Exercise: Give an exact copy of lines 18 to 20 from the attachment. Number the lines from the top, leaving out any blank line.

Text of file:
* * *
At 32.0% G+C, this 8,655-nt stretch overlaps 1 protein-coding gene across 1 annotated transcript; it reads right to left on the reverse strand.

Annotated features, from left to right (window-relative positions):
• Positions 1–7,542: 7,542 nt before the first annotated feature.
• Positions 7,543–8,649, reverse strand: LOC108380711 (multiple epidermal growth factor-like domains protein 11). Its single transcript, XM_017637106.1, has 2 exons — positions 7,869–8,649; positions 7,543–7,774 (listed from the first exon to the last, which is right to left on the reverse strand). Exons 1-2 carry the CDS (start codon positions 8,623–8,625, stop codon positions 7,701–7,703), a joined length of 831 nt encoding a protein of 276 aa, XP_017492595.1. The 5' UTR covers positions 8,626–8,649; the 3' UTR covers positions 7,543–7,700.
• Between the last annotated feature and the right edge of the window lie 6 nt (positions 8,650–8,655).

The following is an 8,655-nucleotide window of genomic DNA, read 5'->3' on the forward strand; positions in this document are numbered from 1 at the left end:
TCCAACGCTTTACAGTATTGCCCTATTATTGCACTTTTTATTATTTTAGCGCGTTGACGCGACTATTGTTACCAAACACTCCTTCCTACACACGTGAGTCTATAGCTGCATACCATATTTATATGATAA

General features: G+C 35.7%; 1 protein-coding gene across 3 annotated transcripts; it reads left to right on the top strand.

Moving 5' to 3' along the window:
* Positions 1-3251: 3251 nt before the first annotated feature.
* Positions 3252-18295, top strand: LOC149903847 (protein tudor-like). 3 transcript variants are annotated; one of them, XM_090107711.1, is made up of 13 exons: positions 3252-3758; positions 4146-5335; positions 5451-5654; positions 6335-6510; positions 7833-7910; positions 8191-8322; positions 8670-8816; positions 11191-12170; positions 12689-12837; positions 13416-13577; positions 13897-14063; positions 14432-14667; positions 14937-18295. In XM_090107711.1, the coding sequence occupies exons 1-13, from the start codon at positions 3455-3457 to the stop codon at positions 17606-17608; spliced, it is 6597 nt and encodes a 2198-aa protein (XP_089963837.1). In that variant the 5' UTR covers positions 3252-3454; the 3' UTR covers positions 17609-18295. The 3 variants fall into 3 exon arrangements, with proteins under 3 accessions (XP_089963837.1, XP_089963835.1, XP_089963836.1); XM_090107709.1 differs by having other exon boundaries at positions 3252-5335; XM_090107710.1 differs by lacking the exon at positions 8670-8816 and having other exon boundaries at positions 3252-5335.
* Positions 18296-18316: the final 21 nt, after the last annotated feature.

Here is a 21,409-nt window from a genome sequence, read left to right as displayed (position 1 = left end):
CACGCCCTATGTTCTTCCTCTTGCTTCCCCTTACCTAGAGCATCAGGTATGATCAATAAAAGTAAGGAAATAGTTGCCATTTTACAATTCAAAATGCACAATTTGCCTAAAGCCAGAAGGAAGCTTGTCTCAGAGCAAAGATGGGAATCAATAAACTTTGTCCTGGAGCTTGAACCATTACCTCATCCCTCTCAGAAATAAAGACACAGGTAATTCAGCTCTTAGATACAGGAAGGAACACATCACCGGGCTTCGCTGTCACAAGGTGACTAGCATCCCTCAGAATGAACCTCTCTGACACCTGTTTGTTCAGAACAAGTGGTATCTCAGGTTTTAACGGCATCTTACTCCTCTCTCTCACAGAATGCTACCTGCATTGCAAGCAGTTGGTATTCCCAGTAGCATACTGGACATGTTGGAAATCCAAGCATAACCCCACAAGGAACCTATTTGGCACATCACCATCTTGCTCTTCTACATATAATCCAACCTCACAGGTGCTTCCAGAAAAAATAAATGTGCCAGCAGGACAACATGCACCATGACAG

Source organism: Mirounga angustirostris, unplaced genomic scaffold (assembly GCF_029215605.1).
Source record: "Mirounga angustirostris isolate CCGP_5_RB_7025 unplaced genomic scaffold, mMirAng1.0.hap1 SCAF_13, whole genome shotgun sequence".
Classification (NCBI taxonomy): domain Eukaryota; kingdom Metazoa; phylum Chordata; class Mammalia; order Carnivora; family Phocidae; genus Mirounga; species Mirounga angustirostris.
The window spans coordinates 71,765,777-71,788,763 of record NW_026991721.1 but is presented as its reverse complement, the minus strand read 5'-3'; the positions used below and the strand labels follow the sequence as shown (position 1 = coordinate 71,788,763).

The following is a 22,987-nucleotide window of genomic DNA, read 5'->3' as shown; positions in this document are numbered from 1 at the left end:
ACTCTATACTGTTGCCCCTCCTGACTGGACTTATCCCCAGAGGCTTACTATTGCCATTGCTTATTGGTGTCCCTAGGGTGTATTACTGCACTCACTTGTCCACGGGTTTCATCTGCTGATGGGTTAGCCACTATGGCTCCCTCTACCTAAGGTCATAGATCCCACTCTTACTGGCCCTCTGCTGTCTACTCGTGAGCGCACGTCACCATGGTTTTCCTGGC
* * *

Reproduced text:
The window spans coordinates 71,765,777-71,788,763 of record NW_026991721.1 but is presented as its reverse complement, the minus strand read 5'-3'; the positions used below and the strand labels follow the sequence as shown (position 1 = coordinate 71,788,763).

The following is a 22,987-nucleotide window of genomic DNA, read 5'->3' as shown; positions in this document are numbered from 1 at the left end:
ACTCTATACTGTTGCCCCTCCTGACTGGACTTATCCCCAGAGGCTTACTATTGCCATTGCTTATTGGTGTCCCTAGGGTGTATTACTGCACTCACTTGTCCACGGGTTTCATCTGCTGATGGGTTAGCCACTATGGCTCCCTCTACCTAAGGTCATAGATCCCACTCTTACTGGCCCTCTGCTGTCTACTCGTGAGCGCACGTCACCATGGTTTTCCTGGC